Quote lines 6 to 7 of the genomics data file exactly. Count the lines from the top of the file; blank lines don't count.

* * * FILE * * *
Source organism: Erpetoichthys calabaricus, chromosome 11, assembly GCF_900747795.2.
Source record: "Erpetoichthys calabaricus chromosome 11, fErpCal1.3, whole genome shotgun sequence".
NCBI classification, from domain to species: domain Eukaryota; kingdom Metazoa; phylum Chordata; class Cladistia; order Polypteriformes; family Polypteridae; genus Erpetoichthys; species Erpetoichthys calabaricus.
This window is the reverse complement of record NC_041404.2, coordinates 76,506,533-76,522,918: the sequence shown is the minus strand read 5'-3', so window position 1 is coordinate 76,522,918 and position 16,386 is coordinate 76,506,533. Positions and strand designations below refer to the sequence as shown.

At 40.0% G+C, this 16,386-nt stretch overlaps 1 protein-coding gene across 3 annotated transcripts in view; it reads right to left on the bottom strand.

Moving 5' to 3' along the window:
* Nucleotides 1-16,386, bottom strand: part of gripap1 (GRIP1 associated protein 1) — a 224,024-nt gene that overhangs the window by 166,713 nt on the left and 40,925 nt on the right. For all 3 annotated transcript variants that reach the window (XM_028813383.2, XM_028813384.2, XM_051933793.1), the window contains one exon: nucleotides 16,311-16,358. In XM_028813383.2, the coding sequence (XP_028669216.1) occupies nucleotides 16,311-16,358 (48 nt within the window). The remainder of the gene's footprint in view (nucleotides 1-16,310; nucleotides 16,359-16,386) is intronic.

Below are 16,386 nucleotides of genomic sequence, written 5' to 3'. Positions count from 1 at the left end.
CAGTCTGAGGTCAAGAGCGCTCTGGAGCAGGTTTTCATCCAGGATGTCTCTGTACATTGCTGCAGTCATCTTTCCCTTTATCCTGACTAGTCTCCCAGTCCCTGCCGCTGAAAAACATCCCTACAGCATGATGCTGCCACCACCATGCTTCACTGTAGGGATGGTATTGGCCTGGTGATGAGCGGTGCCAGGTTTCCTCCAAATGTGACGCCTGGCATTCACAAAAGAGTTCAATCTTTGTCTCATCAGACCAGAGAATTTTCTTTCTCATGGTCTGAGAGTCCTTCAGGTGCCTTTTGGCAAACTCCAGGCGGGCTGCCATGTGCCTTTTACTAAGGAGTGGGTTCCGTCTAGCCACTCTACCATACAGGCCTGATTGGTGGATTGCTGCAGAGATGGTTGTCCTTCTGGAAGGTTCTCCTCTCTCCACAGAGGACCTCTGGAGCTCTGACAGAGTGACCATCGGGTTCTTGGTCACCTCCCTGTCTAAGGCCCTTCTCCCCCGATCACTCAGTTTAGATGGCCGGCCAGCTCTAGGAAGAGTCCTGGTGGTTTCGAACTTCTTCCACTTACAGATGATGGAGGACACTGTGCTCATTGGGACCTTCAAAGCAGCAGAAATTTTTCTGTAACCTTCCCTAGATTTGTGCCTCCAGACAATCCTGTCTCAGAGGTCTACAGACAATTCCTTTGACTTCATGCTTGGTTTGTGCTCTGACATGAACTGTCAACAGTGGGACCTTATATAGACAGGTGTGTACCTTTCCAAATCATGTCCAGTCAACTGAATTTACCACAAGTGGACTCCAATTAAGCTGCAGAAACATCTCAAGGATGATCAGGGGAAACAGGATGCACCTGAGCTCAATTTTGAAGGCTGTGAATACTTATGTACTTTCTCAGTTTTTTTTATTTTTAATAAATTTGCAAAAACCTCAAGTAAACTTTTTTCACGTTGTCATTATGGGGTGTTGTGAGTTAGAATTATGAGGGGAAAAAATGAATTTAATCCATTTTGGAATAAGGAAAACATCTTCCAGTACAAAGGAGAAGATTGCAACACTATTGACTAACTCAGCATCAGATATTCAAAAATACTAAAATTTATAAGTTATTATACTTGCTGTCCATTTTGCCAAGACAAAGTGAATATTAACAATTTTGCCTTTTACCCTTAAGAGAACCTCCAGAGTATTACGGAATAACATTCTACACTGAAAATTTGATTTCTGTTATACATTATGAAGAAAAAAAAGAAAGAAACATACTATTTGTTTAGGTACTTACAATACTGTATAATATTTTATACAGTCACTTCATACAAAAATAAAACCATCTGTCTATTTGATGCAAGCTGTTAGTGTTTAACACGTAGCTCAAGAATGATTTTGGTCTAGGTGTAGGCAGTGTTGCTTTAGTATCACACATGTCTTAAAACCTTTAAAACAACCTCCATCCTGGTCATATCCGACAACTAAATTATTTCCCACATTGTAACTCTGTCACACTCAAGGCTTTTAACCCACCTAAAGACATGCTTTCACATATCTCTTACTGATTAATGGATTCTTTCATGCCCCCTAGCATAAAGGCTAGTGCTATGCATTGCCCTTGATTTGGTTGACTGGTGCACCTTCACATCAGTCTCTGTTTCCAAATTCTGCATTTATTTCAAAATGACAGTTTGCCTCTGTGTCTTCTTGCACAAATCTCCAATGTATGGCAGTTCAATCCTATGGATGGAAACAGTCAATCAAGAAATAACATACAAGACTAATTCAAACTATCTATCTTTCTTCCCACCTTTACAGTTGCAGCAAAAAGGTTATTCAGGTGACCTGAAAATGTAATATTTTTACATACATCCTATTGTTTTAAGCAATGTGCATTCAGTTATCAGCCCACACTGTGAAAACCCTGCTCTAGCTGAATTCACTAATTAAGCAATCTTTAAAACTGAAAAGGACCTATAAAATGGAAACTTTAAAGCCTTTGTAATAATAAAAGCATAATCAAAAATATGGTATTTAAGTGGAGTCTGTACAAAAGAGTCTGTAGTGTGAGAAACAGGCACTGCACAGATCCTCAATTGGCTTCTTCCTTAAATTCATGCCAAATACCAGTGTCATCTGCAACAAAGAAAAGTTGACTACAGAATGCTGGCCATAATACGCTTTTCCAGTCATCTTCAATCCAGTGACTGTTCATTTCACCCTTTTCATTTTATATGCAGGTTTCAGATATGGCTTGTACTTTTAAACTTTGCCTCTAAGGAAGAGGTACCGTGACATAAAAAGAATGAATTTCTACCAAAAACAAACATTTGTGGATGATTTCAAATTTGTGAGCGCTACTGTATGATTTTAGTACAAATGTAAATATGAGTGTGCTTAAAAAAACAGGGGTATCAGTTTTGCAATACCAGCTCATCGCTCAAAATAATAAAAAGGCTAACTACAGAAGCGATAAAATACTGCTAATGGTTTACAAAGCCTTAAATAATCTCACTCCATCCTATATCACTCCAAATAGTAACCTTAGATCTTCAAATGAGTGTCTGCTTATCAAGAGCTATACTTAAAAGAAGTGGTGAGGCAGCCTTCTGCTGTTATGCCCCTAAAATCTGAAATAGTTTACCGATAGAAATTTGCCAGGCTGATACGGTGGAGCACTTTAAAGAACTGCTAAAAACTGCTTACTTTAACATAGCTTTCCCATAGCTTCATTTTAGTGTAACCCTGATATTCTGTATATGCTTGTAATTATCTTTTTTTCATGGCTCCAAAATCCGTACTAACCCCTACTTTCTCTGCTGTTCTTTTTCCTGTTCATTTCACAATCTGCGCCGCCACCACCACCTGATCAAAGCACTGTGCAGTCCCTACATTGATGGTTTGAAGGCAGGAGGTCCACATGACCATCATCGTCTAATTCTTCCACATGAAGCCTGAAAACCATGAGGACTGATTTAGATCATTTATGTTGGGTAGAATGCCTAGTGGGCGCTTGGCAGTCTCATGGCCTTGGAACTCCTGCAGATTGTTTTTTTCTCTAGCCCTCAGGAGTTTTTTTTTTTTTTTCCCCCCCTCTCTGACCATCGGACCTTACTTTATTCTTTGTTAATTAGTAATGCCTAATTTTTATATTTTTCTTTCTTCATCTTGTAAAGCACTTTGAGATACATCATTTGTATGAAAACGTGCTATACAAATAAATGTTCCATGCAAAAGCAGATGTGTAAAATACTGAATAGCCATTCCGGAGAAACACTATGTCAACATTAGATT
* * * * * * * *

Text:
Moving 5' to 3' along the window:
* Nucleotides 1-16,386, bottom strand: part of gripap1 (GRIP1 associated protein 1) — a 224,024-nt gene that overhangs the window by 166,713 nt on the left and 40,925 nt on the right. For all 3 annotated transcript variants that reach the window (XM_028813383.2, XM_028813384.2, XM_051933793.1), the window contains one exon: nucleotides 16,311-16,358. In XM_028813383.2, the coding sequence (XP_028669216.1) occupies nucleotides 16,311-16,358 (48 nt within the window). The remainder of the gene's footprint in view (nucleotides 1-16,310; nucleotides 16,359-16,386) is intronic.